This relates to the issue of satellite repair and assembly in orbit that Day mentions in his article. ("Likely revenue: Zero.") Dennis Wingo worked for a couple of years with NASA to develop his SkyCorp plan to assemble and launch a constellation of small, low cost satellites from the ISS that would provide internet services worldwide. They would use the super high efficiency of electric ion propulsion to reach a wide array of orbits without, as Day worries, having to "change the laws of physics."

While Day claimed there was "no reason to assemble a satellite in space", this is just wrong. A big portion of the cost and time that goes into making a satellite is for tests (e.g. on a paint-shaker device that vibrates the crap and everything else out of it) and redundancies so that it will survive the tremendous stresses of launch. With assembly and testing in space and then gentle acceleration by ion propulsion, much of this cost can be eliminated.

With the Iridium/ICO/GlobalStar/Teledesic failures along with the recession throughout the telecommunication industry, SkyCorp could not raise the money for building the constellation. However, the project helped to advance the concept of orbital assembly and it looks valid and quite promising. (Orbital Recovery apparently developed out of this project.)

Most of the other potential space businesses discussed in the article, such as space advertising, show promise as well, especially as supplemental income for space enterprises. (Except for work paid for by NASA, I tend to agree that "Private scientific and pharmaceutical research" won't be much of a money maker.) I hope to come back occasionally in the coming years to Mr. Day's article and review their progress vs. his predictions.

Progress near space ... Alfred Differ of JP Aerospace is providing regular updates on the development of the companies prototype high altitude airship for the Air Force: Alfred Differ - JP Aerospace Diaries - Frontier Files Online * NearSpaceManeuveringVehicle - FFO - Images * Build A Little - Test A Little: Away 24 by Alfred Differ - SciScoop - Jan.31.04 (Links via K.Kaido)

Mars rocks, there and here... While rovers examine rocks directly on the Red Planet - First grinding of a rock on Mars - JPL - Feb.6.04 - there are still scientists on earth still looking at Mars rocks here and finding interesting results: UQ researchers edge closer to question of life on Mars - UQ News - Feb.5.04 * It's Confirmed: Life Existed on Mars! - Roland Piquepaille - Feb.5.04 (Links via reader J. Rusi.)

News briefs... Another potential revenue source for satellite TV companies: Samsung to put satellite TV into cell phone: Company plans handset that can receive multimedia programming broadcasts via satellite - InfoWorld - Feb.06.04 ...

... At the end of his book review - System Failure: Two veteran journalists investigate a national disaster. Reviewed by James Trefil - Washingtonpost.com - Feb.8.04 - James Trefil nicely puts space accomplishments into their proper perspective....

... It seems to be coming a tradition for spacecraft to receive their names from young people: Daring comet lander named Philae: The small robotic probe that Europe is despatching to land on a comet has been named "Philae" by a 15-year-old girl. - BBC - Feb.6.04


Feb.7.2004 Space News

Mars Debate: Humans vs. Robots ... The transcript for the Robert Zubrin vs. Robert Park Debate last Thursday has now been posted. I'm obviously totally biased but it sure seemed to me from reading the transcript that Zubrin was the clear winner.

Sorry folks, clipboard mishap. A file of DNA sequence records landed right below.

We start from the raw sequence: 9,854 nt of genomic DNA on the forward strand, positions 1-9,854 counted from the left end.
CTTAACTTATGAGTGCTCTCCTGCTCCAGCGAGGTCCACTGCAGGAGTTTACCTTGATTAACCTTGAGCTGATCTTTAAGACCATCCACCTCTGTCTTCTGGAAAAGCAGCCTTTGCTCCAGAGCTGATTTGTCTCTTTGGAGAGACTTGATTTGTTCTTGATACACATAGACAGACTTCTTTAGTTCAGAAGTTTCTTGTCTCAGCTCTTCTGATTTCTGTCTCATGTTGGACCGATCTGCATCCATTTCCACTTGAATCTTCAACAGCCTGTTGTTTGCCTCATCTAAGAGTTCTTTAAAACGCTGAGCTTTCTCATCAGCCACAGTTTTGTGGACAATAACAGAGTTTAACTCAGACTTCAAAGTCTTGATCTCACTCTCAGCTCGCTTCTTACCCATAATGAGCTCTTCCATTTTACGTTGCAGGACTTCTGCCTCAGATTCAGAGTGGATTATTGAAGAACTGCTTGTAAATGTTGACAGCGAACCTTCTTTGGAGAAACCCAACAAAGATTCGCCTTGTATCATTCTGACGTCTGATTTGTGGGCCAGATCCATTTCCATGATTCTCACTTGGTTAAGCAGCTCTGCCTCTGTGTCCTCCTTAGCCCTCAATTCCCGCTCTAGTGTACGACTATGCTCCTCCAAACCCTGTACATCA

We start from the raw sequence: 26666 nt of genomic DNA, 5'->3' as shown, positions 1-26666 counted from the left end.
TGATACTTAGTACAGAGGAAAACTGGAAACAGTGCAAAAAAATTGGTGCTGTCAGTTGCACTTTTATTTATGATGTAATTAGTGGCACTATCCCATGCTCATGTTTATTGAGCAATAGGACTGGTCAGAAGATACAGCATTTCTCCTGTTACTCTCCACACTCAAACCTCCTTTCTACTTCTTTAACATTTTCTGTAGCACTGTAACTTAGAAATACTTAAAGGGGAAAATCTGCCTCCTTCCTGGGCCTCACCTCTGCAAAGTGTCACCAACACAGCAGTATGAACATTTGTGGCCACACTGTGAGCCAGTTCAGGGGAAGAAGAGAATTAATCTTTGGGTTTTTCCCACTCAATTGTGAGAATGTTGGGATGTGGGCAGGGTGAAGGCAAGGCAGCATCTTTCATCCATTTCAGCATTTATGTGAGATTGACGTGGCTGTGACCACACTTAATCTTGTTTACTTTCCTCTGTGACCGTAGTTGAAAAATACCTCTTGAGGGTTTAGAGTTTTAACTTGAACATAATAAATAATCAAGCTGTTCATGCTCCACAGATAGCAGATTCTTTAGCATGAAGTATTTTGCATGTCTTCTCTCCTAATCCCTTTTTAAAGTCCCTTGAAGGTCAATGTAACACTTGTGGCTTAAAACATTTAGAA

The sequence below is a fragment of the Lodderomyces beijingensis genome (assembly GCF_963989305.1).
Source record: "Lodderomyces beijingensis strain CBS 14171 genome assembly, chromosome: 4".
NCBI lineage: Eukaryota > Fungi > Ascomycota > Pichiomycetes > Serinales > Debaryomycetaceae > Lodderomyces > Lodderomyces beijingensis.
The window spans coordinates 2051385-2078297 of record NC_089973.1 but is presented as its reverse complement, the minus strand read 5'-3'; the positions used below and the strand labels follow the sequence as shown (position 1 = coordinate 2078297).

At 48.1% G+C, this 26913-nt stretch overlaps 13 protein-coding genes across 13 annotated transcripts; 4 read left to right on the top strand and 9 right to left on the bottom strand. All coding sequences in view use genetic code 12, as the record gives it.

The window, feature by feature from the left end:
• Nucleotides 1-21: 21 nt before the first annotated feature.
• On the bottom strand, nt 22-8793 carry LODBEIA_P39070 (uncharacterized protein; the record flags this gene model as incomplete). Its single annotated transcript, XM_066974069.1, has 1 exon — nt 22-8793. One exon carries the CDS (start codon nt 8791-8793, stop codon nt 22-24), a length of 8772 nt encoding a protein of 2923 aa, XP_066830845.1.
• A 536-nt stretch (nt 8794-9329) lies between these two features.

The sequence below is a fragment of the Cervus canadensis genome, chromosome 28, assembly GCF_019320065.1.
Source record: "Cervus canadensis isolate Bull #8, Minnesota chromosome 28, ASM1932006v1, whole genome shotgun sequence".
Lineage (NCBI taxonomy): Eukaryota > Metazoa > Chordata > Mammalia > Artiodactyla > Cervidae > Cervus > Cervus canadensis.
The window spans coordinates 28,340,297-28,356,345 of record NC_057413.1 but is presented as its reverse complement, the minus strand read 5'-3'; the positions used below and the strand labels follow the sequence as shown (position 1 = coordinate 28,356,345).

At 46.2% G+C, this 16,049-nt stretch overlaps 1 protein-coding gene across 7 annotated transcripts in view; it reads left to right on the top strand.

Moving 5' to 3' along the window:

For example, I particularly liked this exchange after a geologist questioned Park on whether a robot could replicate the capabilities of a human field geologist:

Park: ...But in fact, I have been on missions with geologists. They use the hands. They don’t have those hands when they’re locked in a space suit. They’re looking through a visor. They’re hands are - if you watch them use tools, they’re almost as limited as my hands.

It’s not the same thing at all. You can’t pick a rock up and heft it, you don’t get any feel of its composition, any sense of hardness or texture. These things are all missing in a spacesuit.

If you can get the guy outside the spacesuit -- Terraform it first, I guess.

DR. ZUBRIN: Well, before we terraform Mars, a simpler -- a simpler approach is just to bring the rock inside the hab. And then you can hold it in your hand, and look at it, and do absolutely everything that a field geologist on Earth can do with it.

Zubrin's answer is obvious and any scientist who was actually thinking objectively about the issue would immediately see it. But Park is so intent on ridiculing the need for humans in space, and coming up with little cheap shots to slam it, that the obvious zooms right past him.

Alan Boyle doesn't choose a winner - The great space debate - Alan Boyle: Cosmic Log - Feb.6.04 - and notes that the audience seemed a bit tilted towards NASA types. I hope we will hear reports this week from others who were present to provide a broad array of perspectives on the debate.

Ham tunes in Mars Express... I knew that some German hams had used a 20m surplus space radio dish to pick up transmissions from the Mars Express spacecraft while it was in route: AMSAT P5-A ground station successfully receives ESA's MARS-EXPRESS Probe - AMSAT-DL - Nov.2003.

However, I've just now discovered that a radio amateur - Charles Suckling, G3WDG - used a small dish (3m) to pick up sigals in December just as the spacecraft reached Mars: Reception of Mars-Express by G3WDG - AMSAT-DL. Since then he has heard it in orbit and also picked up the Mars Odyssey spacecraft: Mars Express / Mars Odyssey Reception by G3WDG and G4KGC. More details available at Mars-Express reception by G3RUH - AMSAT-DL - Nov.24.03.